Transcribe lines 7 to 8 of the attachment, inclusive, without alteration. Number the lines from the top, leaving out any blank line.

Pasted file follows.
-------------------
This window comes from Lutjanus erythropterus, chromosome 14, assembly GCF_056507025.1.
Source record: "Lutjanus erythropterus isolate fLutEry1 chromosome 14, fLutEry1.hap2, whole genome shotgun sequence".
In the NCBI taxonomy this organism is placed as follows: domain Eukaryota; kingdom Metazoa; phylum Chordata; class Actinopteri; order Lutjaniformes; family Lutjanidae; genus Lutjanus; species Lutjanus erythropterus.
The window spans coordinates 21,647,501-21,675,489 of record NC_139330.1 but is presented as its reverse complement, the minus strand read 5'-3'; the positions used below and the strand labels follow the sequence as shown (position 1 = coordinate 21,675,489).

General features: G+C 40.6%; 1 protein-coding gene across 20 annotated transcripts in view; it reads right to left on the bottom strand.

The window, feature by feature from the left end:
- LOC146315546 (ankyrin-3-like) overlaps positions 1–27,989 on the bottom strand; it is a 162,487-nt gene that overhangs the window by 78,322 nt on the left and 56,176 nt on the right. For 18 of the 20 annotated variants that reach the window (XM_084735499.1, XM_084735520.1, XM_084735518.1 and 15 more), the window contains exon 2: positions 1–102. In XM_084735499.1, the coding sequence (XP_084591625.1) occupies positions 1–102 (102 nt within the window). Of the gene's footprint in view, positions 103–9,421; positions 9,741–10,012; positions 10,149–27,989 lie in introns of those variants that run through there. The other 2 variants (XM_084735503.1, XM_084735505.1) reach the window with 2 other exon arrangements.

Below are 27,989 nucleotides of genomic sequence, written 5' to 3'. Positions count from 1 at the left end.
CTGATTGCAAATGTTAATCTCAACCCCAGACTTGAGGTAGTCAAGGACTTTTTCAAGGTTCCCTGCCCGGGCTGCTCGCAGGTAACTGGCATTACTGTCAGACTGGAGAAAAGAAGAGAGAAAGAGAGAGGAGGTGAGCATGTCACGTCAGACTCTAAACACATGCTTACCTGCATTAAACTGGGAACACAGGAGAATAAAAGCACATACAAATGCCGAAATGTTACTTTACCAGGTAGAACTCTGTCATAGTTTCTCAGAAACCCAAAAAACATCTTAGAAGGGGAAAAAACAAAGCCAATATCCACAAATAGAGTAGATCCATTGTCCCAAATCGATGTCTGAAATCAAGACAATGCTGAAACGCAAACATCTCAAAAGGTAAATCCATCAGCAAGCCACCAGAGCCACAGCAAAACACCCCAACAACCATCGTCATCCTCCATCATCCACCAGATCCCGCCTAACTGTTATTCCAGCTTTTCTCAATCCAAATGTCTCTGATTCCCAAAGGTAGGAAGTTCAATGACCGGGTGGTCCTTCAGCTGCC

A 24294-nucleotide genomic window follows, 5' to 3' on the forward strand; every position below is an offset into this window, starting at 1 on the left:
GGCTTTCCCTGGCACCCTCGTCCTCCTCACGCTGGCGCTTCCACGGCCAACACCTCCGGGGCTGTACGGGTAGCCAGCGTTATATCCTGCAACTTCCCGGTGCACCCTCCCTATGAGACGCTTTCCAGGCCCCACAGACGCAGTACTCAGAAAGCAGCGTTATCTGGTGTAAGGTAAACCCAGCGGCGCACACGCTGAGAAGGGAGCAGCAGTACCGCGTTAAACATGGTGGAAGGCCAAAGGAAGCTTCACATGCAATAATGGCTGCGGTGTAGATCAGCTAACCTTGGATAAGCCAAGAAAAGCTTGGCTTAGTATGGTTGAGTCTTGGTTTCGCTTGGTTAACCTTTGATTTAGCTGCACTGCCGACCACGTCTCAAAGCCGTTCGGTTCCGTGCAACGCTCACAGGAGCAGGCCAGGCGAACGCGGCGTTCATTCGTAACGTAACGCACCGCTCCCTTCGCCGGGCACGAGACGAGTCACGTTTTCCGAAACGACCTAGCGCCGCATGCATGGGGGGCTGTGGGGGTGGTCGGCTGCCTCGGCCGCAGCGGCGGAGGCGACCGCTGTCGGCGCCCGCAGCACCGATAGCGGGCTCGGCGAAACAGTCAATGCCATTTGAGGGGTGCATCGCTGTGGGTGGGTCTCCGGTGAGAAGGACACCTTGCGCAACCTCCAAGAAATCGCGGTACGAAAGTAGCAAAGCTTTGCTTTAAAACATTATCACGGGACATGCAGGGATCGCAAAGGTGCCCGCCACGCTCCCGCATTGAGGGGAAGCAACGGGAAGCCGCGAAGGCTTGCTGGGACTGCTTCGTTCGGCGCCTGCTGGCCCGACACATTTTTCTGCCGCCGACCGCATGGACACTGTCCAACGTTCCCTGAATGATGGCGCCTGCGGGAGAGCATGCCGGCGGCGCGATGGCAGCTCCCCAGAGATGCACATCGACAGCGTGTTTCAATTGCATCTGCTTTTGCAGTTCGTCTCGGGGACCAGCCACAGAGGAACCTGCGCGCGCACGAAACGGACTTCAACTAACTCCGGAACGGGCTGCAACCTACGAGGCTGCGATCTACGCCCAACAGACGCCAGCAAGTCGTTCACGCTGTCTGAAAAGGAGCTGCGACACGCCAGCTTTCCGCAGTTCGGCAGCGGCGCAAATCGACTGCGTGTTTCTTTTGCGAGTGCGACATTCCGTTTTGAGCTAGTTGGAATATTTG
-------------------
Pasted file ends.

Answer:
- LOC146315546 (ankyrin-3-like) overlaps positions 1–27,989 on the bottom strand; it is a 162,487-nt gene that overhangs the window by 78,322 nt on the left and 56,176 nt on the right. For 18 of the 20 annotated variants that reach the window (XM_084735499.1, XM_084735520.1, XM_084735518.1 and 15 more), the window contains exon 2: positions 1–102. In XM_084735499.1, the coding sequence (XP_084591625.1) occupies positions 1–102 (102 nt within the window). Of the gene's footprint in view, positions 103–9,421; positions 9,741–10,012; positions 10,149–27,989 lie in introns of those variants that run through there. The other 2 variants (XM_084735503.1, XM_084735505.1) reach the window with 2 other exon arrangements.

Below are 27,989 nucleotides of genomic sequence, written 5' to 3'. Positions count from 1 at the left end.